Some estimates suggest that up to $36 trillion will transfer to the next generation through inheritance in the coming decades. If you are someone who has had a loved one pass and find yourself receiving an inheritance, here are the things to know.
The first thing you need to understand is the types of assets you are inheriting. If it’s “hard assets” like real estate, houses, or personal belongings it will likely receive a “step-up in basis” eliminating most or all taxation. There are a couple of Investment Accounts you need to understand, the first being non-retirement accounts. Non-retirement accounts will likely also receive a “step-up in basis,” resetting the capital gains to zero at the date of death and eliminating most or all taxation to the heirs. The only taxes owed would be on any growth of the investments following the date of inheritance. If parents bought a stock at $10 but the stock had grown to $20 on the date of their passing, the capital gains basis resets to $20 when you receive it. Essentially the IRS missed out on the capital gains taxes on the growth from $10 to $20. However, if the stock continues to grow to $25 before you sell it, the capital gains would be calculated as $25 minus the $20 for $5 worth of taxable gains. The second account you need to understand is Retirement Accounts. Roth IRAs and Roth 401(k)s: Typically pass tax-free to heirs but have to be withdrawn within 10 years by the beneficiaries. Traditional IRAs and 401(k)s: This is the one heirs need to be CAREFUL with. When distributions are taken out of the account, they will be taxable as ordinary income to the recipients. Additionally, with new rules that recently came into effect, the account now needs to be emptied within a 10-year timeframe.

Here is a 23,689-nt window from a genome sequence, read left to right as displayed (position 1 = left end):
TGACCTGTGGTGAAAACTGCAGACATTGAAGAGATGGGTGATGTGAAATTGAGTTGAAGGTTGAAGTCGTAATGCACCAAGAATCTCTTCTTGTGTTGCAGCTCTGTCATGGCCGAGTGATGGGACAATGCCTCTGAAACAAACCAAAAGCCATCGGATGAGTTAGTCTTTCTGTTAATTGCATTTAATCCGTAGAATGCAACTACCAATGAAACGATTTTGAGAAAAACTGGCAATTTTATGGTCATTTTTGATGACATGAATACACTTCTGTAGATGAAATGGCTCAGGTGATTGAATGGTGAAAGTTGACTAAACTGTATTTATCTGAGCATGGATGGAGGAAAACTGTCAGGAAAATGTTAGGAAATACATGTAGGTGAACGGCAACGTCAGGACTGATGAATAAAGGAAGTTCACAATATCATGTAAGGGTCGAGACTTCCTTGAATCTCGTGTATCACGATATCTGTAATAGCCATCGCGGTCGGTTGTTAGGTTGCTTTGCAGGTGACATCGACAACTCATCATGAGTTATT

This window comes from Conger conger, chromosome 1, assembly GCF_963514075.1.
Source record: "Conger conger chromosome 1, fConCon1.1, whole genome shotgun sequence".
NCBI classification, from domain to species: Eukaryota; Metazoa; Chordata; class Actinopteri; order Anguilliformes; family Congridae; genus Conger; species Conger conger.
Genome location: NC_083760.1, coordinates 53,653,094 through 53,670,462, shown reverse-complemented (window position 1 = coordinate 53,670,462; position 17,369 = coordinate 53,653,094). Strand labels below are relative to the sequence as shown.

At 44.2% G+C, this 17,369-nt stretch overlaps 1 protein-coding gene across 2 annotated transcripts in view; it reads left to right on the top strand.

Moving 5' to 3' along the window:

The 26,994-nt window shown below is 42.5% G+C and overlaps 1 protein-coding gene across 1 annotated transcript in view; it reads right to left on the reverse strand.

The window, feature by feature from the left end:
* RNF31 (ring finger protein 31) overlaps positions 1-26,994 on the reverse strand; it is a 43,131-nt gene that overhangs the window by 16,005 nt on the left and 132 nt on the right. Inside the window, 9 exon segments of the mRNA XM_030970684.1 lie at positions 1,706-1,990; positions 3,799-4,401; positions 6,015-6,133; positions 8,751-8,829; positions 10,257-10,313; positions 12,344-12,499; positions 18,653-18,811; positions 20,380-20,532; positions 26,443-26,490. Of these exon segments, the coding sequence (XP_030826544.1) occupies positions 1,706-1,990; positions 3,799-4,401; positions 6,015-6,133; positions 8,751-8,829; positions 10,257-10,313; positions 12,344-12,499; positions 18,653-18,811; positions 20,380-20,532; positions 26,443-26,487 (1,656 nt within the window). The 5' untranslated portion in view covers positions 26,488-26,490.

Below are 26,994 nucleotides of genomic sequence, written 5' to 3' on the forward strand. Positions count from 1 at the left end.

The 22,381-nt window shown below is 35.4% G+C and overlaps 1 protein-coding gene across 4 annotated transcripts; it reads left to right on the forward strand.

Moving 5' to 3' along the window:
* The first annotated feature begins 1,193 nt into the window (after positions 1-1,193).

Where are the assets? Are the assets in a trust? If so, when will you receive them? For any assets held in a trust, they will be distributed based on the trust document. This may mean there are restrictions, based on age, annual limits, etc. Trusts appoint a trustee, which could be a person or a “corporate trustee” like a lawyer or trust company. The trustee will be able to tell you what distributions may look like. For assets not held in trust, a will guide the distribution and division of assets. What's the overall value of the estate? For most people receiving an inheritance, the estate tax is not something that needs to be worried about. Current exemptions are over $11,000,000 per person, meaning for a married couple, they can pass over $22,000,000 to heirs tax-free.
Most importantly Make a Plan for What You Inherit. The person who you are receiving the inheritance from likely wants you to spend it smartly. Too many people are ruined by inheritances. Receive a large lump sum of money, only to waste the money in a short span of years. People let their lifestyle creep up, spending goes up, and then the money runs out. Instead, think about what the parents, grandparents, etc would have desired you to use it on. It’s ok to enjoy it, but make sure you use it to better your future A $250,000 inheritance for someone at age 50, could produce nearly $45,000 a year in retirement income if it’s saved and invested correctly.
Lastly, you need to Update your Personal Estate Plans. It's a good time to look at your estate plans. Is a trust needed to provide more direction on distribution? Make sure your wills, power of attorneys, and health care directives are updated.